May 26/98: Sit-in part of battle to protest treaties


Kelowna Daily Courier
May 26, 1998, p. A1
Chuck Poulsen

After serving a court injunction at 6:45 p.m. Monday, Kelowna RCMP were hoping to end an occupation of the Westbank First Nation offices peacefully. Between 50 and 60 protesters from the Native Youth Movement invaded the Westbank band's headquarters on Highway 97 South just before noon Monday. The group was protesting what it called a "sell-out" of young natives by band management in BC treaty negotiations. The injunction granted by a BC Supreme Court justice at 4:30 p.m. Monday warns protesters to leave or they will be in contempt of court.

RCMP were empowered to enforce the injunction. They faced the prospect of the largest mass arrest in this area since the Kelowna Regatta riot of 1986. Moments after the injunction was posted at the front door, RCMP spokesman Const. Garth Letcher said police would wait for protesters to read the injunction, digest it and decide whether they wanted to leave. "I want to stress that it is a peaceful occupation but it is an unlawful trespass situation. We won't take them out physically tonight," he said, but he emphasized: "They will eventually have to move on." There was only minor violence as the band office staff left the building with police looking on. However, Westbank land title negotiator Tim Reybould, who had stayed behind, was physically thrown out of the building three hours later by six of the protesters.

"The dialogue is over," Reybould said to the protesters before making a brief comment to police and then leaving the area. The group entered the offices packing sleeping bags, drums and some food supplies. Police in five cars arrived shortly after, but aside from speaking with some of the protest leaders the officers took no action other than to videotape those coming and going. A protester videotaped police in return. The protesters made their demands public before barring the doors to the media. Some of the protesters were seen jimmying open drawers and cabinets as the last of the non-protesters departed. BC Tel had cut off phone service to the building by 1:30 p.m.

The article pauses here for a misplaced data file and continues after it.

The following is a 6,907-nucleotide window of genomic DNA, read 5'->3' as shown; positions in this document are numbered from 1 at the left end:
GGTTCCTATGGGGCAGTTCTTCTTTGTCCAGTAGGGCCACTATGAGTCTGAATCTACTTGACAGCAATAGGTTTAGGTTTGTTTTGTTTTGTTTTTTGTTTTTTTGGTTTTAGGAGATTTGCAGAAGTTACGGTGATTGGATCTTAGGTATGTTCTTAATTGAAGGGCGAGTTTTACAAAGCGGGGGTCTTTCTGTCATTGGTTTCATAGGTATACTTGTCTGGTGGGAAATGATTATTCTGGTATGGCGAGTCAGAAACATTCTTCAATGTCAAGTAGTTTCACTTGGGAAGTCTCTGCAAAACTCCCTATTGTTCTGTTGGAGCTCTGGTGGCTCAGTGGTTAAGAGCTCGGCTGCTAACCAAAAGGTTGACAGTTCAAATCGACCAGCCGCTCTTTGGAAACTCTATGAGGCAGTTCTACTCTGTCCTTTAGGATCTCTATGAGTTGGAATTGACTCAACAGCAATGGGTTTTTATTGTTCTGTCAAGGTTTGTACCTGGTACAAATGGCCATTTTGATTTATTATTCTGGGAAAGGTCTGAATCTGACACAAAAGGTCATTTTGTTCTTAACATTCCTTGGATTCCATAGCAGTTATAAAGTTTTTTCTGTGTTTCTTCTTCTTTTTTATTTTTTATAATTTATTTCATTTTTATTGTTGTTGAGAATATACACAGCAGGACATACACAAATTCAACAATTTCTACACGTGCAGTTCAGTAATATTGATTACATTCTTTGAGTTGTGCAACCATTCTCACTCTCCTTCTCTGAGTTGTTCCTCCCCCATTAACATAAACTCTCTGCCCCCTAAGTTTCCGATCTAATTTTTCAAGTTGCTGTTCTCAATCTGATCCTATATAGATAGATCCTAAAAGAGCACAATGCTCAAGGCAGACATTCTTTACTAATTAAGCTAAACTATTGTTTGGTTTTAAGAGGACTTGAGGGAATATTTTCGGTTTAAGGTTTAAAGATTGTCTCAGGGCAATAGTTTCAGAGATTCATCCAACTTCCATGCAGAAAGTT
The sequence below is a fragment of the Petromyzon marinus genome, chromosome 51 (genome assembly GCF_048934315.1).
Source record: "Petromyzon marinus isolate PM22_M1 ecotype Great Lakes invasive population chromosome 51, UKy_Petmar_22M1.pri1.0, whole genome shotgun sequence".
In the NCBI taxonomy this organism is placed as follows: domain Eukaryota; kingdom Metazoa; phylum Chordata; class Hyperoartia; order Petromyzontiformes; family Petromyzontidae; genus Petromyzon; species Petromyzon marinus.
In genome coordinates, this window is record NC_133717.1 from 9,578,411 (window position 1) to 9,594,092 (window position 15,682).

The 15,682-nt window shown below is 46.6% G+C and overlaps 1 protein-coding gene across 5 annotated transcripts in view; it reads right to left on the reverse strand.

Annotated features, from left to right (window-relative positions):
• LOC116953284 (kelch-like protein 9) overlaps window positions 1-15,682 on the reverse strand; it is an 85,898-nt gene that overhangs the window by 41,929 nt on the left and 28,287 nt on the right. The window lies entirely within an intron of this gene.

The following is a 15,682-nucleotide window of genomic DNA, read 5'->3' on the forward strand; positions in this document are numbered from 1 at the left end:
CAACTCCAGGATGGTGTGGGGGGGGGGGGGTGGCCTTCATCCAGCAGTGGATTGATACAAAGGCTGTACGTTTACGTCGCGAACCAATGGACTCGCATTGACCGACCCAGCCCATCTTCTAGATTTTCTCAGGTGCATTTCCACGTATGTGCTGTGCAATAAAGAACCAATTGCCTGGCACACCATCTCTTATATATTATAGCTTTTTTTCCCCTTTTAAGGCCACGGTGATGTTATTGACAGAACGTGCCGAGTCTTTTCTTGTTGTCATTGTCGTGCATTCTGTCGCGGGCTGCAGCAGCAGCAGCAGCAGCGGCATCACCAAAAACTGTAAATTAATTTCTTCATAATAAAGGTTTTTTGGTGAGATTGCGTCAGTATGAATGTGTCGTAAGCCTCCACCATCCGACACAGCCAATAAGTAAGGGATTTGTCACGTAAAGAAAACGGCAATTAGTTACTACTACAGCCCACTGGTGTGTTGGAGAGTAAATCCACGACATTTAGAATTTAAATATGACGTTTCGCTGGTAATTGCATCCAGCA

"We young people fully understand that the BC Treaty Process was designed to dispossess us youth of our aboriginal title to our lands and our inherent rights to resources contained within our territories," said protest spokesperson Tori Baptiste of the treaty talks wich have been ongoing with the Westbank band for two years. "The chief and council of the so-called Westbank First Nation have no right to negotiate away our aboriginal title and rights. "No single band or so called, self appointed first nation has the right to sell out our inheritance or birthright. We will not be sold out by these people who pretend to be native leaders."

The group decided to occupy the offices following a four-day meeting in Westbank. Westbank's Rose Caldwell, and older spokesperson for the group, said she plans to carry on the occupation "for as long as it takes. "I'm not leaving," she said. "They'll have to arrest me to get me out of here. But I'm speaking for myself. Everybody has the right to stay or leave of their own accord, but the consensus is that we will all stay until our demands are met or we are arrested." Six protesters asked at random agreed with Caldwell's position on continuing the occupation. None would say if they would resist arrest.

The largest number of people arrested in Kelowna was 105 during the Kelowna Regatta weekend riot in 1986. Caldwell was one of 14 protesters arrested last month after a similar sit-in at the BC Treaty Commission Office in Vancouver. "They needed three officers to remove each of us," said Caldwell, adding that while most of the protesters were from the Okanagan, some were from Vancouver. Police would not comment on what logistical plans were being considered. Band councillor Larry Derrickson said the protesters were not willing to discuss the issues. "They have come here uninformed to disturb the business of this office," said Derrickson. "We had hoped to resolve this issue, but the attitude of the group is that when we tried to explain the (treaty) process, they didn't want to hear it."

Letters to the Daily Courier:


Chief Commissioner Alec Robertson:
BC Premier Glen Clark:
BC Treaty Commission's toll-free number: 1-800-665-8330

Native Youth Movmement
(604) 977-1510 (pager) or (604) 490-5314: Monty Joseph or David Dennis

BC Premier Glen Clark
Phone: (250) 387-1715

Westbank Band Council
Phone (250) 769-4999
Fax (250) 769-4377

Kelowna RCMP detachment
Phone (250) 762-3300

Please cc letters to S.I.S.I.S., at

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